Migrants protest at Greece-Macedonia border

IDOMENI, Greece (AP) — About 1,300 migrants gathered in the Greek town Idomeni protested Saturday against the decision by Macedonian authorities across the border to turn away migrants who are not from war zones such as Syria, Afghanistan and Iraq.

Most of the protesters were from Morocco, but some were also from Algeria, Tunisia, Libya, Lebanon, Iran, Pakistan, Bangladesh and the Congo. They demanded to be allowed in, shouting slogans, such as "Freedom!" ''We are not terrorists" and "We are not going back." An undetermined number have also gone on hunger strike.

Greek police gathered at the border but the protest has been peaceful. By early afternoon most protesters had withdrawn from the border and set up tents a short distance away. A few set up their tents along the border and continued blocking the railway line between Greece and Macedonia for a third day.

Macedonian authorities took the decision to exclude migrants from non-war countries earlier this week on the heels of similar action by Serbia, Croatia and Slovenia. The excluded migrants have been camping in Idomeni for three days.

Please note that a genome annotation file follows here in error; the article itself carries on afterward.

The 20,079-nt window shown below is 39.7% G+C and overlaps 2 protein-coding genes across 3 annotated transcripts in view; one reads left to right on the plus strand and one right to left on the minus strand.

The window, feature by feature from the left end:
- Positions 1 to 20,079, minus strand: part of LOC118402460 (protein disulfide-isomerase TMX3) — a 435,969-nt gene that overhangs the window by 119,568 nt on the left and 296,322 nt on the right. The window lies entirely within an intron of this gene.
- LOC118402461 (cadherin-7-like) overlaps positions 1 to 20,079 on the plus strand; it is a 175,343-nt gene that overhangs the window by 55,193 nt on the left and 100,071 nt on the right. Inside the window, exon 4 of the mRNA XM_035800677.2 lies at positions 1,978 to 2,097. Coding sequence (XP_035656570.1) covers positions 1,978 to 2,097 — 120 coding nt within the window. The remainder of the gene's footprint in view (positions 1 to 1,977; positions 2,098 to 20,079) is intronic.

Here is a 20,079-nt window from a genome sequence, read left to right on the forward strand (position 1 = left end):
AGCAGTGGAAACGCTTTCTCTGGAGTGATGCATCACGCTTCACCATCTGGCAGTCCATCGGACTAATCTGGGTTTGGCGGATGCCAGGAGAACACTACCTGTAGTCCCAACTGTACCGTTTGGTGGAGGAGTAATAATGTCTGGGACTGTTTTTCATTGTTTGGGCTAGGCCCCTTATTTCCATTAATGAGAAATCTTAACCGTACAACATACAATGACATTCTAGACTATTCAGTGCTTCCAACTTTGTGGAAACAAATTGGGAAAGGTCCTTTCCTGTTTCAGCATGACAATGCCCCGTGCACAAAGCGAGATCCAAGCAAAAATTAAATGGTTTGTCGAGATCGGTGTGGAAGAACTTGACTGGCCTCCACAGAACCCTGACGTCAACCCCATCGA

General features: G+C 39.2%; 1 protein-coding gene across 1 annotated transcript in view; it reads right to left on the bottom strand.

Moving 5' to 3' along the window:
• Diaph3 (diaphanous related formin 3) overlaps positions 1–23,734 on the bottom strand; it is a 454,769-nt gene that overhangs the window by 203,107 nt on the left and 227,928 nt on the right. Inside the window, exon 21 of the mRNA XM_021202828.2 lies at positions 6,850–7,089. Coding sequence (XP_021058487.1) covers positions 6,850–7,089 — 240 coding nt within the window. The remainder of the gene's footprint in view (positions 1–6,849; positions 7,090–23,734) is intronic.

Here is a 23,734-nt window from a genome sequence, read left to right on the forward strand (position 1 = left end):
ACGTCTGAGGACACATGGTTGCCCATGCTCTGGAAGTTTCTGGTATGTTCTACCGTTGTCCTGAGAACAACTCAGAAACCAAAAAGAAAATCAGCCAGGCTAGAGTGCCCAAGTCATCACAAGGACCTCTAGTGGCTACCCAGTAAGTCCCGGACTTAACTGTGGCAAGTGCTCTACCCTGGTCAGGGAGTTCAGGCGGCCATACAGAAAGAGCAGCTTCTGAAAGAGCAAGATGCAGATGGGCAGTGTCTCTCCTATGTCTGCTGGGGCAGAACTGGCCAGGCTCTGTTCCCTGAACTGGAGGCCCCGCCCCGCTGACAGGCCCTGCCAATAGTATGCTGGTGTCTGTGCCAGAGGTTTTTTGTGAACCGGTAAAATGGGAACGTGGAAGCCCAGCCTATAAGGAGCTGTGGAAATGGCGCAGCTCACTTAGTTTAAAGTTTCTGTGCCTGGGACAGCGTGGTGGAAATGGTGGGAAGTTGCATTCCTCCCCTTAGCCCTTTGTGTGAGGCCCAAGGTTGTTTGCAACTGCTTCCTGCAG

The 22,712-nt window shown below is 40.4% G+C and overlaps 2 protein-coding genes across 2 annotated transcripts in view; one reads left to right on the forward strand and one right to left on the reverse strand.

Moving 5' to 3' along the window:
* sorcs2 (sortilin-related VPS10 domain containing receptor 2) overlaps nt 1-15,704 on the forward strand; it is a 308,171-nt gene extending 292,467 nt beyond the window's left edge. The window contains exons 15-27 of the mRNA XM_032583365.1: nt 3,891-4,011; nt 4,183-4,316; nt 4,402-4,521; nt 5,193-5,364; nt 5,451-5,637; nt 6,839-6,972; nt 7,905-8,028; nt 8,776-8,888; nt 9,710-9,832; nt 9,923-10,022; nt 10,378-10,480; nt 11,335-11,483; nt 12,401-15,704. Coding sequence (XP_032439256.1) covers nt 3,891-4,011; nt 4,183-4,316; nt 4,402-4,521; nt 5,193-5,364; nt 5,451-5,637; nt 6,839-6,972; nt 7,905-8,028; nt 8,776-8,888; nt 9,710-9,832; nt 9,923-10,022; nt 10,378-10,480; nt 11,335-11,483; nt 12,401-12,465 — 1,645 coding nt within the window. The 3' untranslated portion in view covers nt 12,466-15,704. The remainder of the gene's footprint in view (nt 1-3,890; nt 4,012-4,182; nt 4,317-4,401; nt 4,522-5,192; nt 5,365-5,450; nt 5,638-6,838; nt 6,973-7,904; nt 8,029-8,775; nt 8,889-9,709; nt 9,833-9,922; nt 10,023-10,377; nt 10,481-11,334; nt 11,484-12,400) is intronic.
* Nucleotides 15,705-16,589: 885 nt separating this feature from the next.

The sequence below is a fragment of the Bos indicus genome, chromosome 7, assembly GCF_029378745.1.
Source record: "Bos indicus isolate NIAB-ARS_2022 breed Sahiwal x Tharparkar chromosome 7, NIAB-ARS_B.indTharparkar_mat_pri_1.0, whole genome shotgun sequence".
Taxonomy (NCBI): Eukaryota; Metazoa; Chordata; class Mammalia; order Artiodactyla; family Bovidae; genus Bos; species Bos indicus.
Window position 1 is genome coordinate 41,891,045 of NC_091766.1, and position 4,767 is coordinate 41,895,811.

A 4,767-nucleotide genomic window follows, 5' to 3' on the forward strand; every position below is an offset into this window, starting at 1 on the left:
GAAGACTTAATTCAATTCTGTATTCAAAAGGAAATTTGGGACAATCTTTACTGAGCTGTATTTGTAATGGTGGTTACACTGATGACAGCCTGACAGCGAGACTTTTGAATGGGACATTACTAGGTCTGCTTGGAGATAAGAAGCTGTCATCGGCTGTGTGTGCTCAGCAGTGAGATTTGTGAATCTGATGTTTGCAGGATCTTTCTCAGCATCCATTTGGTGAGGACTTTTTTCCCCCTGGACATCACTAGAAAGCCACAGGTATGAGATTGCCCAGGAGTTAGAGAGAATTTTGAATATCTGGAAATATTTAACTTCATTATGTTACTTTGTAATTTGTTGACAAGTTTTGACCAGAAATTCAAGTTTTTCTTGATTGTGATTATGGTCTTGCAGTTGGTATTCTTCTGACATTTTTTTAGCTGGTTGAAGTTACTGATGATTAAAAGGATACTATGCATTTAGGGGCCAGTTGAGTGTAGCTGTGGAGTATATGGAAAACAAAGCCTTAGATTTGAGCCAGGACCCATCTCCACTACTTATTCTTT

A banner, drawn by the Moroccans, read "We are sorry France, but we are not danger (sic) people. We need peace and a good life."

Greece's deputy interior minister, Yiannis Mouzalas, visited Idomeni Saturday and said authorities would offer free bus travel back to Athens to those who were refused entry into Macedonia. He said Prime Minister Alexis Tsipras will hold a meeting with Greek officials about the issue later Saturday.

A technical glitch on the Macedonian side allowed only 1,250 people to cross into that country in the 24 hours up to early Saturday morning, Greek police said. At least another 3,000 had crossed by 1 p.m. local time (1100 GMT) and more kept arriving.